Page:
Pittsburgh's Historic Review Commission on Wednesday approved an expansion of the Mexican War Streets' historic boundaries to reflect those designated by the National Park Service in 2008.
The change would more than double the roughly nine square blocks designated by the city in 1972 -- North Avenue, Sherman Avenue, Sampsonia Way and Drovers Way. With its approval, the commission also is recommending that the planning commission consider a smaller footprint on the eastern and northeastern quadrants. About 20 percent of the proposed district is vacant lots or hillside.
The expanded district lines would stretch north to the hillside just below O'Hern Street before heading south to include parts of Armandale, Alpine and Carrington streets. The boundary could stretch as far as Reddour Street on the east.
The matter ultimately is decided by city council.
Representatives of the Mexican War Streets Society and the Central Northside Neighborhood Council support the expansion for its potential to drive investment and the layer of protection it provides against demolition. Historic districts and individual structures cannot be demolished without the approval of the Historic Review Commission.
Those in opposition voiced concern for strapped homeowners who would be included in the expanded district.
John Canning, who lives outside the current borders, said he is concerned about the demolition of buildings, "but the city itself levels a lot of buildings. There are a lot of poor people who live in the 25th Ward, and your commission has a lot of rules about what they can do to their buildings. I don't think they know that or the impact this will have on their lives."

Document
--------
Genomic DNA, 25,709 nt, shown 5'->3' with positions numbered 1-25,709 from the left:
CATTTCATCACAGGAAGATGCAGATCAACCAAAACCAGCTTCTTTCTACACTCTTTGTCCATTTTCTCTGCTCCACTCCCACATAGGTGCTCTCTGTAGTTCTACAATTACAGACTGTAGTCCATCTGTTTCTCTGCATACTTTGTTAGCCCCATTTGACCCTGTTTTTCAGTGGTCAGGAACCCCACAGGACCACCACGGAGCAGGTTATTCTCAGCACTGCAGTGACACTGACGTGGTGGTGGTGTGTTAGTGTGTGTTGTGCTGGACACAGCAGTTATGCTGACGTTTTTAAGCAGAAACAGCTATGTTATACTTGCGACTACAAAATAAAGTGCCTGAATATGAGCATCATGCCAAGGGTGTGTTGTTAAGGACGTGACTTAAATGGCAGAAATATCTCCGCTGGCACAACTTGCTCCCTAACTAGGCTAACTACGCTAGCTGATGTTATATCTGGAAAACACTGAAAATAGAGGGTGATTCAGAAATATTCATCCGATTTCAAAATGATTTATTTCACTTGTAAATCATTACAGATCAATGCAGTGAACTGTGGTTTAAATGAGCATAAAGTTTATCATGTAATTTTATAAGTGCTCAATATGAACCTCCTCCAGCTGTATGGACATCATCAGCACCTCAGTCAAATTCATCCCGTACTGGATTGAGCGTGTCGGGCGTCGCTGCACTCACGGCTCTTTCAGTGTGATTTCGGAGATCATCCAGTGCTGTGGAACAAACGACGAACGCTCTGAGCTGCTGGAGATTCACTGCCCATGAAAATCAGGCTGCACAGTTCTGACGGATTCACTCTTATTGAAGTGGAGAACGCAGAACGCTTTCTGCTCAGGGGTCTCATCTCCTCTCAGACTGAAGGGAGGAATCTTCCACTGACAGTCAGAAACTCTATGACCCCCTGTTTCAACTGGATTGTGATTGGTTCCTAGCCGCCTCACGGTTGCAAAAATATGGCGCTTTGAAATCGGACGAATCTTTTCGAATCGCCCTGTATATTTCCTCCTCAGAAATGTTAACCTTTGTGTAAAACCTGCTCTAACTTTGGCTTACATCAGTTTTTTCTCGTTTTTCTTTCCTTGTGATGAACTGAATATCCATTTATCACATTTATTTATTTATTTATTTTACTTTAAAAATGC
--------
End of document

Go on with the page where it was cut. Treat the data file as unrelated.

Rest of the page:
Properties included in an expanded district would grandfather in as is, but the impact of having to submit to historic standards will depend on the construction of the building.
"There has been an amazing renaissance in the Mexican War Streets, and expansion will bring revitalization to the larger neighborhood around it," said Jim Lawrence, a member of the neighborhood council's development committee.
He said his strongest motivation is "to prevent more demolition. We have already demolished the worst buildings that couldn't be saved. We hate to see viable buildings demolished."
Historic status "has been a wonderful economic driver," said Barbara Talerico, president of the neighborhood council. "We have eliminated a lot of blight. It's made the War Streets safer. And we are working with other organizations to help people maintain their homes."
Ernie Hogan, the commission's acting chair, said a number of buildings have been demolished since the National Park Service's decision in 2008. The park service's designation does not protect buildings.
"But great investment has been made," he said, "and the quality of life is very comfortable when you walk the streets."neigh_city